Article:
Android Considerations

August 9th, 2010 3 Comments

A couple posts I ran across last week underline general concerns with using Android phones.

To be clear, I’m still in love with Android and my EVO, but these are real issues that non-technical people (or those with a low tolerance for tinkering) may find off-putting or worse.

louisgray.com: As Froyo 2.2 Looms for Evo, HTC Sense Is a Concern

Louis’ (@louisgray) point about the carrier layer above Android is one made frequently and is the flipside of the carrier/hardware choice coin.

It’s worth noting that Sprint has pushed the 2.2 OTA to all EVOs. I haven’t taken it yet though because I want to root my device, and that hasn’t yet been released for the EVO running 2.2.

More Thoughts on My Samsung Galaxy S Android Phone vs. the iPhone

Thomas provides a detailed review, and the piece that stuck out for me is the process for connecting your phone to a computer, which is: a) difficult compared to the iPhone and b) slightly different between carriers.

One sweet 2.2 feature I remember Google announcing at IO is that if you have a Google account, your Android data (apps, photos, etc.) will be stored in the cloud, allowing for a seamless move between Android phones.

I also suspect there are ways to use Picasa to avoid the connection issue Thomas faced.

Anyway, add your thoughts in comments.

Update: I forgot to mention a pet peeve I have with Android hardware, i.e. the physical button bars are different between hardware manufacturers. Motorola has actual, tacile buttons, whereas HTC does not, and the order of the buttons is different. On HTC, it’s home, menu, back, search. On the Droid, it’s back, menu, home, search.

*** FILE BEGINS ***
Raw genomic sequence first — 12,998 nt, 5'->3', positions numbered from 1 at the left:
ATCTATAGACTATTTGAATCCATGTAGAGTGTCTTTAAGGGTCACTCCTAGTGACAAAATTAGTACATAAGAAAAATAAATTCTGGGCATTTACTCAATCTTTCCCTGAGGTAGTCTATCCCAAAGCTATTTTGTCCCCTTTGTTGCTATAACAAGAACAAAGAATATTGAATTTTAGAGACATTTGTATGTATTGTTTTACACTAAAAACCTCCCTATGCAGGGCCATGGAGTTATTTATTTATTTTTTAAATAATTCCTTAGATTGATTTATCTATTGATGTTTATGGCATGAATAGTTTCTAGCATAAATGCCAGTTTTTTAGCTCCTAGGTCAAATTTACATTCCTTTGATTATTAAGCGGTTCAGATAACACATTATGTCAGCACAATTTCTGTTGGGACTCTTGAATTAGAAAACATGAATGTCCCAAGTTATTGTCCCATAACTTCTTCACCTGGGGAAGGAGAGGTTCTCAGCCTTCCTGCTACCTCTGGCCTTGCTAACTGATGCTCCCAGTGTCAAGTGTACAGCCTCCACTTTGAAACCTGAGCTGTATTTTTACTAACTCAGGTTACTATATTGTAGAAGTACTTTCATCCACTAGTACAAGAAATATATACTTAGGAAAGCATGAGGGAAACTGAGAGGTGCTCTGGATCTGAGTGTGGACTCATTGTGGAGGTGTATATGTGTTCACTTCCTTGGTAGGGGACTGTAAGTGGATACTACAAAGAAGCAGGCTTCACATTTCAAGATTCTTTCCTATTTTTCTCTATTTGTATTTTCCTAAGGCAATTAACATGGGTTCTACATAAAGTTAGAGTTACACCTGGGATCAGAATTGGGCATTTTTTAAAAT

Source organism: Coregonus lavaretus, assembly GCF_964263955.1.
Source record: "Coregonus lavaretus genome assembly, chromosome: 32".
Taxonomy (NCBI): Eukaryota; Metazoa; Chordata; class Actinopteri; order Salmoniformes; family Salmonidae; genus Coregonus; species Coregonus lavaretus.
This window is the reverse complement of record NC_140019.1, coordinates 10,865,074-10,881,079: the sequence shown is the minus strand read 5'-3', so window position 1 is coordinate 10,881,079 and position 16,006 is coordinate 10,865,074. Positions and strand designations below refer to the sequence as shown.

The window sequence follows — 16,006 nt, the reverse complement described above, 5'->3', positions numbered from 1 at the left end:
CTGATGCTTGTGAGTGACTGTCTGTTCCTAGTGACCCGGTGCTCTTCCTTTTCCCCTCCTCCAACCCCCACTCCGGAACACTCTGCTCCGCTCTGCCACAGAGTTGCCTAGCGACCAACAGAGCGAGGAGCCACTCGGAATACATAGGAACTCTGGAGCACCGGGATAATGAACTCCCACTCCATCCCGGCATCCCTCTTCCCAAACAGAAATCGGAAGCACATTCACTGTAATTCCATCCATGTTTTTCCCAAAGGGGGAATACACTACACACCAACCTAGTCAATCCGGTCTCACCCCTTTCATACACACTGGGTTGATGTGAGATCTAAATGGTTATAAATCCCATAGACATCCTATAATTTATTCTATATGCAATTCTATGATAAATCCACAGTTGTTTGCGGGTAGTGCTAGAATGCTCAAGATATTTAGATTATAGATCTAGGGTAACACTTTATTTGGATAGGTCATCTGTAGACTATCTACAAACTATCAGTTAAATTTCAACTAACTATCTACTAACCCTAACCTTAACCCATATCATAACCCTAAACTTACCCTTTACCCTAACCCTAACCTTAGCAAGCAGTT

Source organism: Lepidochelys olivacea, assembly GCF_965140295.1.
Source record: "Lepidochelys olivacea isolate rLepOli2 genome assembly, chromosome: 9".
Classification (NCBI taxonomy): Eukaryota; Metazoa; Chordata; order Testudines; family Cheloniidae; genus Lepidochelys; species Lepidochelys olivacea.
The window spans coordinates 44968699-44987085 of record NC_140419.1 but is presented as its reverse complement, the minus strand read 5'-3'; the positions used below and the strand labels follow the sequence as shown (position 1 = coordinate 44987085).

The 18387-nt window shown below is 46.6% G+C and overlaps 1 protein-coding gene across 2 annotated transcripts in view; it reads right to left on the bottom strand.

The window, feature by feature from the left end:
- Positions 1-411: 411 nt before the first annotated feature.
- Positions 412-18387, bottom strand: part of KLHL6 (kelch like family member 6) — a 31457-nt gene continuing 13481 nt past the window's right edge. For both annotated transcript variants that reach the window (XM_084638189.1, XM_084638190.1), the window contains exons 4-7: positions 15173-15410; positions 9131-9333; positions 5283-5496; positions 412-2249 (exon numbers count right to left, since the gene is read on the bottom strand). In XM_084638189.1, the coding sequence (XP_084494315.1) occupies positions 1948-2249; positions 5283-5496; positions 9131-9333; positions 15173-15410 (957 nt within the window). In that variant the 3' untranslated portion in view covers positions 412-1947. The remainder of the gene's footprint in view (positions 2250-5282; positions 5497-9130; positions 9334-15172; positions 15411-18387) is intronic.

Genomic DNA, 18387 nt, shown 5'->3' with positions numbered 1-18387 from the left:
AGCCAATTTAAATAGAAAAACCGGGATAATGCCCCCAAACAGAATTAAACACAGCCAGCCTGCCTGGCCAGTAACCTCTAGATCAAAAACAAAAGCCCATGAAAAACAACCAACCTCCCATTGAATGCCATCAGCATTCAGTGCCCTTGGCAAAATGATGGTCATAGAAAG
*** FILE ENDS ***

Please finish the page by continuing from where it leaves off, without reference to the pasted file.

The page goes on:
Why can’t they agree on a convention?


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3 Responses to “Android Considerations”

  1. theappslab (theappslab) Says:

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  2. Gary Myers Says:

    “Why can’t they agree on a convention?”
    Firstly because some people may prefer it one way, and others another. I'd prefer a full, tactile QWERTY keyboard. But someone else wants a more physically compact device. A major selling point of Android is that you can choose the hardware that you want.

    Anyway a convention would end up like the Martian headphones described by Spolsky. Someone would invent a fifth button and then they'd all disagree where to put it, what size it would be and what actually happens when you press it.

  3. Jake Says:

    I know the major selling points of Android :) I'm a believer. Just saying that when the device has 4 buttons with the same OS functions, it makes sense to have them in the same order.

    Assuming carriers want me to switch, which they do. It's a minor annoyance to move from one convention to another, e.g. from Droid to EVO, if the buttons are in a different order.

    But, I can't definitely see issues with making the change (manufacturing specifically), it's an annoyance. I'm shaking my fist at the ocean.

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